North Dakota for Term Limits Outlines Detailed Rebuttal of Improper Decision by Secretary of State’s Office

April 19, 2022

For Immediate Release

North Dakota for Term Limits Outlines Detailed Rebuttal of Improper Decision by Secretary of State’s Office

Bismarck, ND – The North Dakota for Term Limits Committee has submitted a second letter to the North Dakota Secretary of State, correcting Secretary Jaeger’s unlawful decision to disqualify tens of thousands of valid signatures from North Dakotans who sought a statewide vote on 8-year term limits. The letter builds on the foundation established by the Committee’s first letter, which was sent to the Secretary on April 11th.

“The Secretary of State opposes term limits and has taken a sloppy, keystone-cops approach to this issue. Our committee has complied fully with state law.” said Jared Hendrix, Chairman of North Dakota Term Limits. “We are submitting these letters to correct the record and give the people of North Dakota a vote on term limits. From the information we have been given, and upon our review of the documents we have been sent, there is no justification for this wholesale rejection of this ballot measure. Over 46,000 North Dakotans have attested to their desire to have this issue be placed on the ballot for them to decide. The Secretary of State’s office should do the right thing and give the people what they want.”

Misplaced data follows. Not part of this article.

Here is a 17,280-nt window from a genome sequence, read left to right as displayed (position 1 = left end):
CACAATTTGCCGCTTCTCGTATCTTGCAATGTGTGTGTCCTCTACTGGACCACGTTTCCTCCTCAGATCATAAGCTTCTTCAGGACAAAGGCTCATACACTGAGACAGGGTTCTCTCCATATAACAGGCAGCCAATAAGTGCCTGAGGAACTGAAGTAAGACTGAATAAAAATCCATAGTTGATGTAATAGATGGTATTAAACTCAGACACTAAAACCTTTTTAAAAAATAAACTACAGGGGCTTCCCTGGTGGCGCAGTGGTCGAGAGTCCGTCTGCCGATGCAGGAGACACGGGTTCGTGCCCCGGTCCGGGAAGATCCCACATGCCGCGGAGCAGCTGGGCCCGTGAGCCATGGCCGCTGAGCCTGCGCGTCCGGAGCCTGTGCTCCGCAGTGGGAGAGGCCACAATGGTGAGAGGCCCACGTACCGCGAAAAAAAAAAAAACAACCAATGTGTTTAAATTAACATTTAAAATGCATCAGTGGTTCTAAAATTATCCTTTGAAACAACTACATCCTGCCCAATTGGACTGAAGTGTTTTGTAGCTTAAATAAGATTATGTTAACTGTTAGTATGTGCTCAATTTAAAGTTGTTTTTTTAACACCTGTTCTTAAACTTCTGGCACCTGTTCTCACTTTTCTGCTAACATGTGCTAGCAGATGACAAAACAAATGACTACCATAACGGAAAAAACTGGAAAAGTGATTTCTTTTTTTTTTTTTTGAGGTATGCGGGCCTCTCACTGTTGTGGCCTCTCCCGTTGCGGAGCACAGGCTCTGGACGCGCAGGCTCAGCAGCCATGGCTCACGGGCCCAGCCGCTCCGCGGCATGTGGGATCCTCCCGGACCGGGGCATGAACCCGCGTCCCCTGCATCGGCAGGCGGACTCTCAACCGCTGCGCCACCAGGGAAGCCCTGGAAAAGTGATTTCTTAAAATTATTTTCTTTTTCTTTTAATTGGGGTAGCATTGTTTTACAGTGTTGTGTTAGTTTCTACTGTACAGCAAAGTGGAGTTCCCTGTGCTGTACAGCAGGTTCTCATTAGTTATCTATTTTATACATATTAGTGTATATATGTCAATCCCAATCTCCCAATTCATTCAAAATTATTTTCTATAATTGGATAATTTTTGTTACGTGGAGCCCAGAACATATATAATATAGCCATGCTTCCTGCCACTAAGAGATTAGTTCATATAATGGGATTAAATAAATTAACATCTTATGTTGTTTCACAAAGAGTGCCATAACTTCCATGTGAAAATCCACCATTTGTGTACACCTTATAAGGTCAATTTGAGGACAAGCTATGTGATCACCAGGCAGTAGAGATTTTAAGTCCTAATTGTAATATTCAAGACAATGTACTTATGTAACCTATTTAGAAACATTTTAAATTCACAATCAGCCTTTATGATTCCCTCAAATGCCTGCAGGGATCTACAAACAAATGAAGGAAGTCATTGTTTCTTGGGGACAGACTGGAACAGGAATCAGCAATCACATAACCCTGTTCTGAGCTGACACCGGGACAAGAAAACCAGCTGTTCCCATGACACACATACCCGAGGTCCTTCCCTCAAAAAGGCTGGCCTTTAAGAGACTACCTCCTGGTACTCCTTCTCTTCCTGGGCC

The 14-page letter, prepared by attorney Edward Greim, repeats the Committee’s request for Secretary Jaeger to produce all documents Jaeger used in determining that 29,101, or 62.7%, of the submitted signatures were inadmissible. So far Jaeger has only furnished a minor portion of those necessary documents.

Additionally, the letter refutes Jaeger’s baseless charge that campaign circulators were paid per signature, noting that Jaeger has relied on hearsay and has improperly conflated the deliverable of a successful campaign with paying circulators per signature.

Finally, the letter demonstrates that Jaeger disqualified thousands of signatures in violation of legal precedents established by the North Dakota Supreme Court. These included incidents where Jaeger struck down signatures from North Dakota residents who attempted in good faith to sign the petition but might have had poor handwriting, written their address in the wrong box or resided in a college dormitory without having listed their room number.

The State Supreme Court has ruled previously that signatures are valid if the elector (i.e. the petition signer) has “substantially complied” with relevant statutes. Jaeger jettisoned this standard, instead imposing his own “strict compliance” standard which left no room for minor human error.

The full text of the committee’s legal team’s letter can be found here. The exhibits referenced in the letter are available at this Dropbox link.

Additional information about the term limits measure may be obtained at